My estate sale habit caught up with me this week. Paragon china teacups commissioned by Queen Mary do not fit in my gas tank, and I needed some gas money. So I took 4 sacks of books over to McKay, and their money machine spat out 50 bucks. Enough for gas and a small deposit to keep Netflix from costing me a $35 overdraft fee.
One of the customers who came in after me said she heard the store was closing. And it is, sometime next year when the new store opens up near Pug's Corner and the Gower School in Bellevue. Bank robberies take place in daylight just across the street from this bookstore ,and street people rummage in the discard book bins outside. I wanted to put some DVDS McKay did not want out in the bins.
"Oh, no", said the clerk. "We don't put media out there. People take it and bring it in here to try to sell it again."
McKay will give you cash or store credit.I could have had $100.00 in store credit, but that was not the unleaded I needed ,so I settled for $50.00.
It took 45 minutes to sort my books, so I sat on a bench and people- watched. I did not venture into the stacks to check out the cookery books, for it is too depressing to see a book I want and not be able to buy it.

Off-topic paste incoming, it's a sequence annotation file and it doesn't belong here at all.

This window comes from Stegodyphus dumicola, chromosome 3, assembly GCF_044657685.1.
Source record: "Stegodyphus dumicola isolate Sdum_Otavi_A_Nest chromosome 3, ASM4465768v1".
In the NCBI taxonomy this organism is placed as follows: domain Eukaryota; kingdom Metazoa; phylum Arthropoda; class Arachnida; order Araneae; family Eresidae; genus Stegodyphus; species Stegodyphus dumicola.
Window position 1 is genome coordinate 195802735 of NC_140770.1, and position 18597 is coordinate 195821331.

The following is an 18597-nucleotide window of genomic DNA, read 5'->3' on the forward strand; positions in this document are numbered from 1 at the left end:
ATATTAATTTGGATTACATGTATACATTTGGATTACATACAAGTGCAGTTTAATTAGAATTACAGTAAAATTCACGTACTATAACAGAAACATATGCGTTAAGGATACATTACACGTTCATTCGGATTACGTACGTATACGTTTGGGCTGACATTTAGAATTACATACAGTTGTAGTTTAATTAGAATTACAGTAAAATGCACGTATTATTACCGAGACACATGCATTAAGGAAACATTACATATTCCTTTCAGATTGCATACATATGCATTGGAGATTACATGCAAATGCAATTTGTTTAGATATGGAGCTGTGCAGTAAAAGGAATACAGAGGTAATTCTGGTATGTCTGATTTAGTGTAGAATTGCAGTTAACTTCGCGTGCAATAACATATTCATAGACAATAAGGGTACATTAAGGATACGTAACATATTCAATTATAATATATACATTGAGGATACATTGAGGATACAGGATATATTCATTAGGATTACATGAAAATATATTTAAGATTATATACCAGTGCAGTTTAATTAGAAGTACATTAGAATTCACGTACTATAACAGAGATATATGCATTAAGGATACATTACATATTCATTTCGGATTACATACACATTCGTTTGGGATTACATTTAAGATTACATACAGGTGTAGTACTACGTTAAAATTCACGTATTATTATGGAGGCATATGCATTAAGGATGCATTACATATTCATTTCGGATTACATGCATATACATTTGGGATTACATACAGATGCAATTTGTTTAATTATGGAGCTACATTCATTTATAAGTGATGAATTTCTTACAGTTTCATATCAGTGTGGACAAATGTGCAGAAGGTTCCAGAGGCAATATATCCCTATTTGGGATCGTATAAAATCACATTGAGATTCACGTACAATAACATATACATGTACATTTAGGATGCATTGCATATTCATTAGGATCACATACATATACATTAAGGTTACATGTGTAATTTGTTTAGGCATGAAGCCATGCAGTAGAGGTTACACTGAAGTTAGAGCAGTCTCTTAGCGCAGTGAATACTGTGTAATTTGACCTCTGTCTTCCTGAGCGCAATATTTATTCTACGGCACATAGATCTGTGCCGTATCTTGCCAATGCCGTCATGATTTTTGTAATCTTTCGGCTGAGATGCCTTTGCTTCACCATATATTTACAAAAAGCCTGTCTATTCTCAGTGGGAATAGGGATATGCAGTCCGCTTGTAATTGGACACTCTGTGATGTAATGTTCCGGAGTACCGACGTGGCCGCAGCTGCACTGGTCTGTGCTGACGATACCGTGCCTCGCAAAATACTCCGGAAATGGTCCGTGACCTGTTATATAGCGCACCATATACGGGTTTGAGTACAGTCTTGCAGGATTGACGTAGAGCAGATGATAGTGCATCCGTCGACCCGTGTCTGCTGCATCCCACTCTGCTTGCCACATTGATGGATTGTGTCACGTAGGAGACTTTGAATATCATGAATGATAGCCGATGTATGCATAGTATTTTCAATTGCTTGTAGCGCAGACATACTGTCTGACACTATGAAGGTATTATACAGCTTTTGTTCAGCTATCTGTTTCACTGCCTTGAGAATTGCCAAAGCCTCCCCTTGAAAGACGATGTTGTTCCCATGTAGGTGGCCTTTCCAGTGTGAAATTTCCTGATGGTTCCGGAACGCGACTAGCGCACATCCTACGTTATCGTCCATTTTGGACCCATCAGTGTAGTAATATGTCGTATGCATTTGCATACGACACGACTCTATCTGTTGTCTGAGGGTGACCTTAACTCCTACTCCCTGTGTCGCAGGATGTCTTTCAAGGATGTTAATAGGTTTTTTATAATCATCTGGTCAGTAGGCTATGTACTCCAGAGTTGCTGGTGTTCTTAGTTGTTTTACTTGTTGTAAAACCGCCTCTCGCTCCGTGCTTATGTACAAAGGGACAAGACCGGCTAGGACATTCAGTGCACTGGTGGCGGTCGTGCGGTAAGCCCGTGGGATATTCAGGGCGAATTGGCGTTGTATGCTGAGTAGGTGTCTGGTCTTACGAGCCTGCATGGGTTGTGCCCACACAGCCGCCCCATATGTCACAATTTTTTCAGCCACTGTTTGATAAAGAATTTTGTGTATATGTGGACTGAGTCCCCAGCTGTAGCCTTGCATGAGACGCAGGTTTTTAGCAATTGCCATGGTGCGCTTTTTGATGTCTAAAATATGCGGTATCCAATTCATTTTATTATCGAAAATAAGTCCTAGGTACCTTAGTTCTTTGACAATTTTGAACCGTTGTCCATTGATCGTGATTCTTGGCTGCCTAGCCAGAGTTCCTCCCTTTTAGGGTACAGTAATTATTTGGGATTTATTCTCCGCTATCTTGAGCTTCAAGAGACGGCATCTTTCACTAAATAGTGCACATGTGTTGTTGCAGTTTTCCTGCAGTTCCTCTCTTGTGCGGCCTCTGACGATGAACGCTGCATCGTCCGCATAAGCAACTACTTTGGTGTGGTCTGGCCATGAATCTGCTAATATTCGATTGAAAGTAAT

People came in with various little digital devices I did not recognize.
"Dude", said the clerk. "You are going to have to clean that up. We can't take anything that dirty."
People came in with boxes of LPs with scruffy covers. The manager was dubious. "You won't get anything other than store credit for that." The LP owners shrugged.
An unkempt older man,wobbly on his feet, came in with a sack of paperbacks. The store clerk refused to take discarded library books from another customer. Against their policy.
I wonder if the move out to dull, placid Bellevue is a geographic cure, with the store hoping to shed the homeless that hang around that neighborhood. And a store that pays cash might be a mugger's dream.
I have since read in the Nashville Post that there may be a coffee cafe and a restaurant next to the new store. The gentrification of everything. But I think I will miss the old McKay. After all it is not every day one gets to witness a bank heist while shopping for second hand cookbooks.